Mahler also conducted opera at New York's Metropolitan Opera House but declined its actual directorship. During his New York Philharmonic tenure he performed the Third Piano Concerto in d-minor by a young Russian named Sergei Rachmaninoff, with the composer himself as soloist. Rachmaninoff later told of how the rehearsal extended well past lunchtime. When Mahler announced that the first movement would be rehearsed again, Rachmaninoff expected shouts of protest from the orchestra - but heard not a word of complaint. It should be remembered that Mahler worked in the pre-union era.

Besides being a superb singer, the great Enrico Caruso was also a skilled caricaturist who did renderings of many he worked with. His caricature of Mahler can be viewed at http://www.metopera.org/history/week-990816.html. Caruso always made a point of showing his caricatures to everyone in the opera company - except to the subject himself. Those of us who have seen our own caricatures will understand why.

He died at 51 at the Sanatorium Loewe, Mariannengasse 9, Vienna at 11pm on May 18, 1911. His wife, two decades younger, later said, "He was as virginal at 40 as I was at 20." She outlived him by 53 years, spending the autumn of her life at her brownstone home at 120 E. 73rd Street in New York, where she died in 1964. Their daughter, Anna, a sculptress specializing in the human figure in massive form, died in 1988 at age 84. She was seven years old when Mahler died, and although she remembered him, she admitted she had no memory of having been called in to say goodbye to him during his last days.

Mahler's impact corresponds to the 19th-century views characterized by the late Romantic era's perceptions of genius and historic greatness. The concept of the supreme authority of an artist, and the conviction that his word was definitive, were some of the notions of history that evolved during that age. The image of the creative mind was then respected and in some cases even enhaloed, with The Composer and the aura that surrounded him an object of reverence, and his persona being seen as something bordering on divinity. This was the Romantic view, "romanticized" now but quite real then.

An entire literature has grown up around Mahler. The intervening decades since his death have only deepened his seemingly impenetrable mystique and character. He enriched posterity with creations that outlived him and which will outlive us. Some who had met Brahms lived even into the later decades of the 20th century, but there is virtually no one left alive today who knew Mahler.

Some people, like Melville and van Gogh, became legendary posthumously. Others, even before the era of mass media coverage, became artistic and even cultural icons during their own lifetimes. Strangers acknowledged Mahler in the streets of Vienna and his music was heard on other continents. Autograph hunters are not an exclusively 20th-century phenomenon prompted by the theatre or cinema: Brahms himself was often plagued by them even in his younger years, and they existed even as far back as Beethoven, who once wrote: "Two young ladies wanted to kiss my hands, but as they were both decidedly pretty, I preferred to offer them my mouth to kiss."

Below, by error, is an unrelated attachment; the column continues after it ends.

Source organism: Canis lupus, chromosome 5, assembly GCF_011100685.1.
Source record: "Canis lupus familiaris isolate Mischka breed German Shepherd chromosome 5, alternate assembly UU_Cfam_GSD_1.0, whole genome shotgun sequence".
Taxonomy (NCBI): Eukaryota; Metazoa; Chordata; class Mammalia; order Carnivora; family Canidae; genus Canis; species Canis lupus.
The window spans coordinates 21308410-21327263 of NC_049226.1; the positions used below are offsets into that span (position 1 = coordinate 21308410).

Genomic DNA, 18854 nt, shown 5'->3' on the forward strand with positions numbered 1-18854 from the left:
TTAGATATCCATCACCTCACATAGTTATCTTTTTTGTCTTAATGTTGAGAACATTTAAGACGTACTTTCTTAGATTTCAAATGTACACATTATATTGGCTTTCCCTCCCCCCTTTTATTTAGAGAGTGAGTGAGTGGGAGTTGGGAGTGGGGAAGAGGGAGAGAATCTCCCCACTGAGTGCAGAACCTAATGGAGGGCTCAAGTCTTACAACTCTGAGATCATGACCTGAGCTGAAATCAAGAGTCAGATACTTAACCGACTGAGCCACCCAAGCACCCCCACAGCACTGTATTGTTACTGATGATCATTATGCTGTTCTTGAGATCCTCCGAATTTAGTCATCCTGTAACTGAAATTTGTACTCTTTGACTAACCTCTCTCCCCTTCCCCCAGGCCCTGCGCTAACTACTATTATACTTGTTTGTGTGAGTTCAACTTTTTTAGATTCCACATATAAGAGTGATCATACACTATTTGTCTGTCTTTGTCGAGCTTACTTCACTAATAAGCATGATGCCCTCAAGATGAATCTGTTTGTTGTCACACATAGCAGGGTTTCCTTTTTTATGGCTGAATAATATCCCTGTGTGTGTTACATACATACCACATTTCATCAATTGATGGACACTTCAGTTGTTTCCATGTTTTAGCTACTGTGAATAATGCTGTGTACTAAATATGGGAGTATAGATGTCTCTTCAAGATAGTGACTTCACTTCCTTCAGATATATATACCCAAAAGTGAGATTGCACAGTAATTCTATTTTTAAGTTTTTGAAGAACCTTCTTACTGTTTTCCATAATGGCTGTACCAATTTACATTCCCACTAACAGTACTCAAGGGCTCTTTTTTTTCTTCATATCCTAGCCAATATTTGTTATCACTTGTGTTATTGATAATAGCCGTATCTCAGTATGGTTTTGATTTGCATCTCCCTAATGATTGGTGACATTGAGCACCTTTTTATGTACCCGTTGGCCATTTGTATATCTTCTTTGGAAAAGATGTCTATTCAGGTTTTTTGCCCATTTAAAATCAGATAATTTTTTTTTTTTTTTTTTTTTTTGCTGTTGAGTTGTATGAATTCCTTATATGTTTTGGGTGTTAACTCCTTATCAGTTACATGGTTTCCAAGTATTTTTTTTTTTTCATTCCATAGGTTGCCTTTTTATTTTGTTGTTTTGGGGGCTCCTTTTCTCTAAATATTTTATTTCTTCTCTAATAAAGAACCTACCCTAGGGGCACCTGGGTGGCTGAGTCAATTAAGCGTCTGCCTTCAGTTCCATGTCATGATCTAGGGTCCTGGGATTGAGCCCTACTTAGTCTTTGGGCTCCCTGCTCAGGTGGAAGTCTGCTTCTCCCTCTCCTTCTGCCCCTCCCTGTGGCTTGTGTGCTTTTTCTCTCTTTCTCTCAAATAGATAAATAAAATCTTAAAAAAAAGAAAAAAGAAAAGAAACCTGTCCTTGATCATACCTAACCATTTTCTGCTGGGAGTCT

Auguste Rodin did a bronze bust of Mahler, which is displayed today in Avery Fisher Hall at New York's Lincoln Center on a marble pedestal sized to represent the composer's actual height. The distance of time renders some contradictions and confusion about him almost impenetrable. He effectively became a kind of legend so early in Europe generally, in Austria specifically, and in Vienna in particular that the records are congealed with invention, fiction and fantasy, creating nearly insurmountable obstacles to the human features behind the mystique, if not clogging access to the man altogether.

We admire those we can't emulate but would like to. We also tend to invest martyrs with heroism and heroes with martyrdom: those who left life prematurely, at whatever age, prompt the most intriguing conjectures. His dramatic life and untimely death exemplify this: posterity was robbed of treasures we can now only try to imagine, but we're thankful he lived well into the photographic era. His 51-year life contributed as much to legend as to historical fact.

Gustav Mahler seems to have accomplished more in a single year than most others do in their individual lifetimes. What's most obvious, by its nature, can easily escape our attention: he was just as alive then as we are today.

JEFFREY DANE is a historian and researcher whose work is widely published in the USA and abroad, and in several languages in both print and online publications. His most recent book is "Beethoven's Piano," and another is in preparation. He has several times paid his respects at Mahler's grave in Grinzing, outside Vienna, where the composer rests beside his daughter. Though most of Dane's writing has a musical focus, as a pleasant and relaxing diversion from the norm of routine he researches and writes about other historical subjects as well, ranging from Goethe to George Washington, from antiques to the Alamo.

He contributed the Foreword for "The Alamo Story: From Early History to Current Conflicts" by Western historian J.R. Edmondson (Wordware / Republic of Texas Press, February, 2000). He has contributed to other books as well, including "On The Crockett Trail," and "An Illustrated History of Texas Forts" (Rep. of Texas Press, Feb.2001), both by artist and author Rod Timanus, and to "Leonard Bernstein - A Life" by Meryl Secrest (Alfred Knopf, New York, 1994).